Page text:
My main consisted of duck, cherry, kohlrabi and hazelnut mixing some classic combinations with a vegetable I'd never heard of before!  The hazelnut encrusted duck was cooked a lovely rare and paired really nicely with the cherries and a duck jus.  The duck fat was rendered nicely, with a rich caramelisation on one side, but I found the hazelnut crust quite distracting and didn't love the nutty flavour as it somehow diminished the lovely gamey flavour from the duck.  I was kind of neutral on the kohlrabi, which reminded me of a turnip but without the punchy flavour.

Dessert was the pick of the courses but again, purely looking at the ingredients listed on the menu, I'd have never predicted what was eventually delivered.  Simply labeled lemon, meringue and ice tea, I was expecting a simple tart, not the complicated looking dessert that arrived!  There was a thick biscuit / tuile base with a thick layer of lemon curd with toasted meringue mixed in with quenelles of ice tea sorbet, then topped with another layer of tuile.  It looked pretty good, had all the right ingredients to be a super dessert, but was let down with it's eating!  I found it difficult to eat because of the thick tuile covering the dessert, and found that the meringue and ice cream just 'squirted' out the side when I tried to 'crack it open'.  Great flavour combinations, but just too damn difficult to eat!

I was amazed how quiet it was during my dinner at Marcus, I remembered that for my first visit, the place was packed completely.  I was one of the first to arrive for dinner and for a long time, had the restaurant to myself.  By the time I'd finished, there were still more tables free than were taken.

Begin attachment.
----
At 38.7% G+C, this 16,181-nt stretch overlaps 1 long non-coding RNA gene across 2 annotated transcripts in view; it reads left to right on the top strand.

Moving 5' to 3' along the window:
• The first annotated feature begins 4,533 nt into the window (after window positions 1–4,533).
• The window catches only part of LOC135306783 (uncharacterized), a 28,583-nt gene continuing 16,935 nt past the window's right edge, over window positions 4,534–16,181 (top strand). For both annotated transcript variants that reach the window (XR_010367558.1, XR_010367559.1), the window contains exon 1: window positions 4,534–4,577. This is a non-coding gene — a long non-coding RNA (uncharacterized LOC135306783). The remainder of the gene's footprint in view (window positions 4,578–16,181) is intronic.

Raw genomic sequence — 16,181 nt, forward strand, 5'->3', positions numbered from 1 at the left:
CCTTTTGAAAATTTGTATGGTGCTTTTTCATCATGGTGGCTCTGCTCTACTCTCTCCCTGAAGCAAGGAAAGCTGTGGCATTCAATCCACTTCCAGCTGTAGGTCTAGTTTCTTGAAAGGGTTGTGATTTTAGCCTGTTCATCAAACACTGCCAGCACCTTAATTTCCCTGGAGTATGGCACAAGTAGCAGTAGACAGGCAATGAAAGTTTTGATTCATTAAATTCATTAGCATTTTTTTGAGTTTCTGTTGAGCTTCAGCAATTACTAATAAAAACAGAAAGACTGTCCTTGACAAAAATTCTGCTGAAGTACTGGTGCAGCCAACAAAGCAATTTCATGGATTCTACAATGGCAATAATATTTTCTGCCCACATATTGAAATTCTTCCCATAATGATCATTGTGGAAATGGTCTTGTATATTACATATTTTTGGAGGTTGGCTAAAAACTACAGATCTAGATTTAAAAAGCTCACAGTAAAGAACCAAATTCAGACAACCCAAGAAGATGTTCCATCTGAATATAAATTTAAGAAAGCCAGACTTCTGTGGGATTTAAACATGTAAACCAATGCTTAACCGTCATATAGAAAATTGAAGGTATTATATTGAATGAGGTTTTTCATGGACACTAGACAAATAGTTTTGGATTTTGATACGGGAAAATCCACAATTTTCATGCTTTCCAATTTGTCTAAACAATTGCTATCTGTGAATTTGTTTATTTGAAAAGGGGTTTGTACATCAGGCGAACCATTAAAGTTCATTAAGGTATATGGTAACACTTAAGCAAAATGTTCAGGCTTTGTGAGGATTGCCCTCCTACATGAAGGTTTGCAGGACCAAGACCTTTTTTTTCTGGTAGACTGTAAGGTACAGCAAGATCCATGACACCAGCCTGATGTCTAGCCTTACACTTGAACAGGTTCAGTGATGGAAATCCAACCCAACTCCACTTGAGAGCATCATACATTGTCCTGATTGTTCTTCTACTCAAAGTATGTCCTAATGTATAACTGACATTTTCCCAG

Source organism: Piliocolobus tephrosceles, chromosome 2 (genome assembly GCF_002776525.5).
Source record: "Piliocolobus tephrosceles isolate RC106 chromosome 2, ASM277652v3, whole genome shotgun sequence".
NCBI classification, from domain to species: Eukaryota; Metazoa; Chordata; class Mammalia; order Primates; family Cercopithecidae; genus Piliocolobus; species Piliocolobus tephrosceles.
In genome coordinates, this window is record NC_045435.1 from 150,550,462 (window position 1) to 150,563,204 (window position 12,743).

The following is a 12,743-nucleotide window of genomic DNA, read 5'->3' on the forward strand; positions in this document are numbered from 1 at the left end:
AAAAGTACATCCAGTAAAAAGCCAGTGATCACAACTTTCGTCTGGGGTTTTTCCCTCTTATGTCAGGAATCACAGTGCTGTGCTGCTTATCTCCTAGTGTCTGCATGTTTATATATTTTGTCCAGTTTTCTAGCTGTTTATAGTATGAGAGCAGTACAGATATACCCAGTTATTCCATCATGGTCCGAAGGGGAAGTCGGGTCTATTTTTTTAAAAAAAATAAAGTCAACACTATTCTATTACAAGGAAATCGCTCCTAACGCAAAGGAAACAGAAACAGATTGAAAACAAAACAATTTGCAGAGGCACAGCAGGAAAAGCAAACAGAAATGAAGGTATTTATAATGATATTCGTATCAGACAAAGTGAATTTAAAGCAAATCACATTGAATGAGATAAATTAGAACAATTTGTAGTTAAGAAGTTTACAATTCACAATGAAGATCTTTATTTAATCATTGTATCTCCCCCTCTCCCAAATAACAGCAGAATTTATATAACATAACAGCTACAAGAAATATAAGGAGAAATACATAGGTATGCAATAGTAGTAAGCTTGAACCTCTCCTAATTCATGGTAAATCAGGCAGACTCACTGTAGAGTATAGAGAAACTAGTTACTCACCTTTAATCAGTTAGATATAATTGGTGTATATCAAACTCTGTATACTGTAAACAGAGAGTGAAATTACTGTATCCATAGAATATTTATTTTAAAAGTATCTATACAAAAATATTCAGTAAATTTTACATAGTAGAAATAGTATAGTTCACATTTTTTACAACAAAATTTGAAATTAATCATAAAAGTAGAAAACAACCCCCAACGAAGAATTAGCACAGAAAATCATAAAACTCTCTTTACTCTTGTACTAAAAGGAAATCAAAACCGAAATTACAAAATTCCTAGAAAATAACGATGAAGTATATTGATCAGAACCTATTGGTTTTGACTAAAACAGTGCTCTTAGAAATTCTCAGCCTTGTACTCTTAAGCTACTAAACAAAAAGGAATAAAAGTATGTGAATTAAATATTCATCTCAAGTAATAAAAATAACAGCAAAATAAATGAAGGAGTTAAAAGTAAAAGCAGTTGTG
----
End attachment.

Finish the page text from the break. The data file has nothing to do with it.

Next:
What surprised me the most though, was that I didn't really enjoy the meal.  I mean, there was nothing terribly wrong with the cooking, everything was well prepared and expertly cooked.  It's just that I didn't really love the flavour combinations, for me, there was just something a little underwhelming about them.  I'm also open to the fact that it was a case of bad timing, after all, only a few hour prior, I'd had the most amazing meal of my life!

I did have a great experience at Marcus though, largely on the back of that same superb service that I remembered from my first visit.  Like my first visit, my waiter took me on a tour of the kitchen, where I got to meet the team of chefs hard at work, which always gives me a buzz!

Food is such a personal experience and in the same day I experienced the soaring heights from The Square and was brought back to earth a little at Marcus.  I know in a few years time, which meal I will remember fondly.

The amuse bouche were tasty - although I can't quite remember what they were!
A big loaf of crusty bread and salted butter went down a treat..
Petite four, chocolate and marshmallow 
In a huge coincidence - visited ten years apart but in the same seat!
Happy to visit the kitchen, it was quiet and orderly
The entrance from the hotel to the restaurant

Marcus - The Berkeley Menu, Reviews, Photos, Location and Info - Zomato